May 28, 2021 at 11:10 JST
Medical personnel wearing protective gear guide people at a rapid coronavirus testing center after the infection alert rose to level 3 in Taipei on May 18. (AP Photo)
A Japan ruling party committee will recommend the government provide part of the national supply of COVID-19 vaccines secured from AstraZeneca PLC to Taiwan, a party official said on Friday.
The move comes as Taiwan battles a spike in domestic infections and only about 1 percent of the population of more than 23 million have been vaccinated so far.
“We should provide Taiwan with vaccines as soon as possible,” Masahisa Sato, the head of a Japanese ruling party committee on Taiwan relations said at a press briefing.
“When Japan was in need Taiwan sent us 2 million masks,” he said.
Japan’s Sankei newspaper reported it earlier on Friday, citing government and ruling party sources.
Taiwan’s Foreign Ministry declined to directly comment on the report, but said the government was working hard to obtain vaccines either via manufacturers or the COVAX global sharing scheme.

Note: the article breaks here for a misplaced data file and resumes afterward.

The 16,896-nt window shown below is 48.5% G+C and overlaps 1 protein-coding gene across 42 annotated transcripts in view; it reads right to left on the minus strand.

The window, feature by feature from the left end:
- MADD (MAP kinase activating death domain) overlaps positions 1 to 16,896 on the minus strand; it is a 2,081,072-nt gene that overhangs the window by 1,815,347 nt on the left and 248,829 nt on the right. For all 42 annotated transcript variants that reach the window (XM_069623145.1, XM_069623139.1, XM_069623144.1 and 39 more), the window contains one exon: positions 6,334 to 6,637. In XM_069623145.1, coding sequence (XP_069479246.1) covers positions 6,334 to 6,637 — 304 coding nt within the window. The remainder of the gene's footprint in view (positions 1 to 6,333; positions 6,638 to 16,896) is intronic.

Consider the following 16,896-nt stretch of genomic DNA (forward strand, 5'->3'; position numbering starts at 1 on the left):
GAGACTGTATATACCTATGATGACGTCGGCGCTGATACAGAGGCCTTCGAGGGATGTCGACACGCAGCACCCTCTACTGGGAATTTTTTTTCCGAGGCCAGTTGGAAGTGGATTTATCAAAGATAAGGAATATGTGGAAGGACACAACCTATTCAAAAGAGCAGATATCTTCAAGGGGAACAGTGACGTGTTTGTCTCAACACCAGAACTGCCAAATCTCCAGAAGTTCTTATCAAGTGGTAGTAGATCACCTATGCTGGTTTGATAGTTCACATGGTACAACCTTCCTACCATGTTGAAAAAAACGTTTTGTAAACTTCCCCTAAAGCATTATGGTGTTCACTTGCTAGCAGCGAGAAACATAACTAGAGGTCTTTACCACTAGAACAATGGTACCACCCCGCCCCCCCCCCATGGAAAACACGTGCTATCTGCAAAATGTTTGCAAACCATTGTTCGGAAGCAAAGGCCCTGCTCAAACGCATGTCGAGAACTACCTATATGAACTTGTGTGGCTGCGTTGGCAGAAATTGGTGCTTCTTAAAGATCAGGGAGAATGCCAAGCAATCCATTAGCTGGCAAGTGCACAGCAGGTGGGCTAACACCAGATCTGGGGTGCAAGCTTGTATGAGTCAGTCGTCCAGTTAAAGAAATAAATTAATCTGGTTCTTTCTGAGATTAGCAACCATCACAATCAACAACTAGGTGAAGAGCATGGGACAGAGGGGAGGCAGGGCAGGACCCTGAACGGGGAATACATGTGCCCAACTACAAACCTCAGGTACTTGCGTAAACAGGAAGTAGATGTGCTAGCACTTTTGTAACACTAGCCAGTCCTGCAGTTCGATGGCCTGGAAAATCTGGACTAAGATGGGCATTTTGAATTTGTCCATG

It added that Taipei was also seeking “like-minded countries to help obtain vaccines, and efforts have not ceased.”
Japan approved AstraZeneca’s vaccine last week and has contracted to buy 120 million doses. But there are no immediate plans to use the shots in the country, amid lingering concerns raised internationally over blood clots.
AstraZeneca’s local partner Daiichi Sankyo Co. started bottling the vaccine in March and the stockpile is currently estimated at around 30 million doses which will expire by September if not used.
The amount is set to increase as AstraZeneca added Nipro Corp. this week as its third local partner to conduct filling and packaging of the vaccine.
Japan started its inoculation drive in mid-February, later than most major economies and using imported doses of the shot developed by Pfizer Inc and BioNTech SE.
A vaccine developed by Moderna also went into use this week with the opening of mass vaccination centers.
Japan will likely keep some of AstraZeneca’s adenovirus-type shots for people with allergies to mRNA-type vaccines from Pfizer or Moderna, and give away the rest, said Haruka Sakamoto, a physician and researcher at Keio University in Tokyo.
“Japan will probably announce that they will donate the AZ vaccine that they already have a contract with and supply COVAX with the AZ vaccine they will produce in Japan,” she said.
An AstraZeneca spokeswoman said it was up to the Japanese government how the doses were used.
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